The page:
The vertical farming initiative between Lagos and the Netherlands, which aims to reduce food insecurity and spur economic growth, is on track, according to Michel Deelen, Consulate-General of the Netherlands in Lagos.

The diplomat said the Mission was still working with the Lagos State Government on the green port project, which aims to introduce cutting-edge Dutch vertical technology that enables the growth of produce in a controlled and predictable manner while overcoming challenging outdoor climate conditions. The diplomat spoke with Press men on the sidelines of the new year’s reception in Lagos.

The farming approach produces products without the use of pesticides, with less waste production than conventional agriculture, and without the restrictions that are typically imposed by the seasons, weather, climate, and location.

The partnership’s goal is to entice Dutch and Nigerian investors to make investments in climate control, breeding, greenhouse construction and cultivation, and other aspects of greenhouse horticulture.

The state government was especially pleased with Greenport Lagos, a platform for horticultural collaboration among government, business, and knowledge institutions, according to Lagos Commissioner for Agriculture Abisola Olusanya. It is anticipated that the Greenport project will act as a genuine platform for the implementation of solutions developed especially for Nigeria.

Olusanya stated that Nigeria and the Netherlands have inked a Memorandum of Understanding to strengthen the agricultural sector together with the memorandum of understanding(MoU) signed for realizing the Impact Cluster – Greenport Lagos.

“Netherlands is the second, largest exporter of agricultural produce in the world and in terms of landmass and size. It shares the same with Lagos. It was on record that the Netherlands and Nigeria had a long cooperation history and have an important trading and investment partnership,” she said.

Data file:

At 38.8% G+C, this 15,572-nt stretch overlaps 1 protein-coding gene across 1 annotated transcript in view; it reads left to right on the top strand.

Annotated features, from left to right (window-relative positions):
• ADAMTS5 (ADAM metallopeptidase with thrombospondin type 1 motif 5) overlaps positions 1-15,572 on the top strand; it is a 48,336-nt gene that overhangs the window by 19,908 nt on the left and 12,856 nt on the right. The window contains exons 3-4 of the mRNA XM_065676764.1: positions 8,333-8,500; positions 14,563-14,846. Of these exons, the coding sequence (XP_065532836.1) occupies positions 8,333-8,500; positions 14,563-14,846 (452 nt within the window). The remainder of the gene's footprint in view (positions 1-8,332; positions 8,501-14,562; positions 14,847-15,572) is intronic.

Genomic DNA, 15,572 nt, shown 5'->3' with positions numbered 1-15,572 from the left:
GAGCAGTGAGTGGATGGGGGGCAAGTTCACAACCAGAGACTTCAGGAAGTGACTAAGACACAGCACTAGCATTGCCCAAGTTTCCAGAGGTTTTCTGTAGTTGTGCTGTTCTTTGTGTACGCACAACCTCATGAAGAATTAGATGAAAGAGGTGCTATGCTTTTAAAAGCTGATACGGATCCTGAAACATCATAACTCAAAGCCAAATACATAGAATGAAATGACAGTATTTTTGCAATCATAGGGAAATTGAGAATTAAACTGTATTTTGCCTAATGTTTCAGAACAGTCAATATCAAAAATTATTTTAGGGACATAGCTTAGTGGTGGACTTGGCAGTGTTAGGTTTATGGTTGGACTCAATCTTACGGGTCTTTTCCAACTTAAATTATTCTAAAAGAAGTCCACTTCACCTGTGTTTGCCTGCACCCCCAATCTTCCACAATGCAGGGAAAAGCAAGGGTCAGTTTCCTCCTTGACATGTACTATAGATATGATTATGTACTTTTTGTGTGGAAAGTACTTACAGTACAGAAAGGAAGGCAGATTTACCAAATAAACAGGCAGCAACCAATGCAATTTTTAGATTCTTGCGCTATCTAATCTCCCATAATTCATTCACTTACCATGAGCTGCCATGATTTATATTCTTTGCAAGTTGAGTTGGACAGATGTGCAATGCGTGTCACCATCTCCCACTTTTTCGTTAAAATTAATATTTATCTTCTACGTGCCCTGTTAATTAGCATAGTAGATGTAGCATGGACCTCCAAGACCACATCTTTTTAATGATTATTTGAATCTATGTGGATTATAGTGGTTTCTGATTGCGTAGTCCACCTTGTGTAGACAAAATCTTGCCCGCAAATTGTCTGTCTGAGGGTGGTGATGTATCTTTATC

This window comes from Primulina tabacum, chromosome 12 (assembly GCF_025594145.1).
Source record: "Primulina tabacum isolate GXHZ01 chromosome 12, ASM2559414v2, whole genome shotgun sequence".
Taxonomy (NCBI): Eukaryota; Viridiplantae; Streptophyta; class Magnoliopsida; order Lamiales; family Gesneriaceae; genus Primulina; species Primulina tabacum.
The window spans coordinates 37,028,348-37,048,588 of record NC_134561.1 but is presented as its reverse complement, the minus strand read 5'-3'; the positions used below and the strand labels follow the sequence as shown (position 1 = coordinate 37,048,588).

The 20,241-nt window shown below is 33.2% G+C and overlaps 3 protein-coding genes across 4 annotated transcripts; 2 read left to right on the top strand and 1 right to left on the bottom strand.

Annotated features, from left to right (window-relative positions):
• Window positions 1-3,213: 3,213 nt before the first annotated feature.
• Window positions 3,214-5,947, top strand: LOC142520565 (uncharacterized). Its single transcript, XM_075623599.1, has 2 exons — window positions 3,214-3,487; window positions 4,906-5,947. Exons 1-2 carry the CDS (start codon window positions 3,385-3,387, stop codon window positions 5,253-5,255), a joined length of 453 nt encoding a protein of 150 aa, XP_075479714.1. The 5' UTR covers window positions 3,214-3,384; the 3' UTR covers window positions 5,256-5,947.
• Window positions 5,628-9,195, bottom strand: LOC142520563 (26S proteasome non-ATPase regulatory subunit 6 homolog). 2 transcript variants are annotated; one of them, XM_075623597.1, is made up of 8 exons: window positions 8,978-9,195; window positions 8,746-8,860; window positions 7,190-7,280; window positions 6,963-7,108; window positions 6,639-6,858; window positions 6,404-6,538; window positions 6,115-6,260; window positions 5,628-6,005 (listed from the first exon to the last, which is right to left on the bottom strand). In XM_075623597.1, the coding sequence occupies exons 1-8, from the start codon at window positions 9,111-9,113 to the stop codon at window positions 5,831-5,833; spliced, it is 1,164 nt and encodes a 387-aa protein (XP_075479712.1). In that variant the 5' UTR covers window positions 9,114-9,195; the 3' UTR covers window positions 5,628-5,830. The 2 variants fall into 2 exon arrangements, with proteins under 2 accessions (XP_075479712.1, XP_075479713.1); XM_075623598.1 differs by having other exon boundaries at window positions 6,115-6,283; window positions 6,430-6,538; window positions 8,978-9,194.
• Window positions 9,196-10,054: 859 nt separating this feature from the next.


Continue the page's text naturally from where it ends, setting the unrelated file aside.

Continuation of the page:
Institutions from Nigeria and the Netherlands established a collaboration last year to improve information exchange for the development of protective vegetables. The leading communicator, the Africa Farmers’ Stories, and JMSF Agribusiness Ltd. made up the Nigerian team, while the Dutch Partners were represented by Koppert Biological Systems, Pan African Seeds BV, Priva, Viscon, Leiden Delft Erasmus universities, and Seed2Feed Foundation.

The provisions of the Memorandum of Understanding (MoU) between the Nigerian and Dutch partners were established in order to hasten the adoption of protected cultivation and soilless farming practices among Nigerian horticulture producers.

Additionally, Dr. Mohammad Abubakar, the Minister of Agriculture and Rural Development, introduced a program last year to make Nigeria the top tomato exporter in the world and to earn 9.7 million euros (or roughly N4.42 billion) for 60,000 smallholder farmers across four states.

The Netherlands and Nigeria are working together on the four-year HortiNigeria initiative, which aims to increase production along the value chains for okra, onions, and peppers. The project will be implemented in a few selected states, including Kano, Kaduna, Ogun, and Oyo. It is currently managed by Dutch institutions, including the International Fertilizer Development Centre (IFDC) and its consortium partners, East-West Seed Knowledge Transfer (EWS-KT), Wageningen University and Research (WUR), and KIT Royal Tropical Institute.

Despite being one of Africa’s top producers, the minister bemoaned the fact that Nigeria does not have a place among the top exporters of tomatoes. He ascribed the difficulty to low yields brought on by inadequate seed adoption.

The diverse ecologies, soils, and climatic conditions of the nation, Abubakar insisted, are still suitable for growing horticultural crops. He also noted that these conditions offer a significant competitive advantage and the potential to play a leading role in tomato production and trade.

According to Mr. Harry van Dijk, the Dutch Ambassador to Nigeria, the project will also make six million euros in private funding available for farmers, dealers, processors, and SMEs.

According to him, Nigeria’s horticultural industry has incalculable prospects due to the country’s massive supply imbalance of 13 million metric tons caused by local market demand for vegetables that is far higher than local production.

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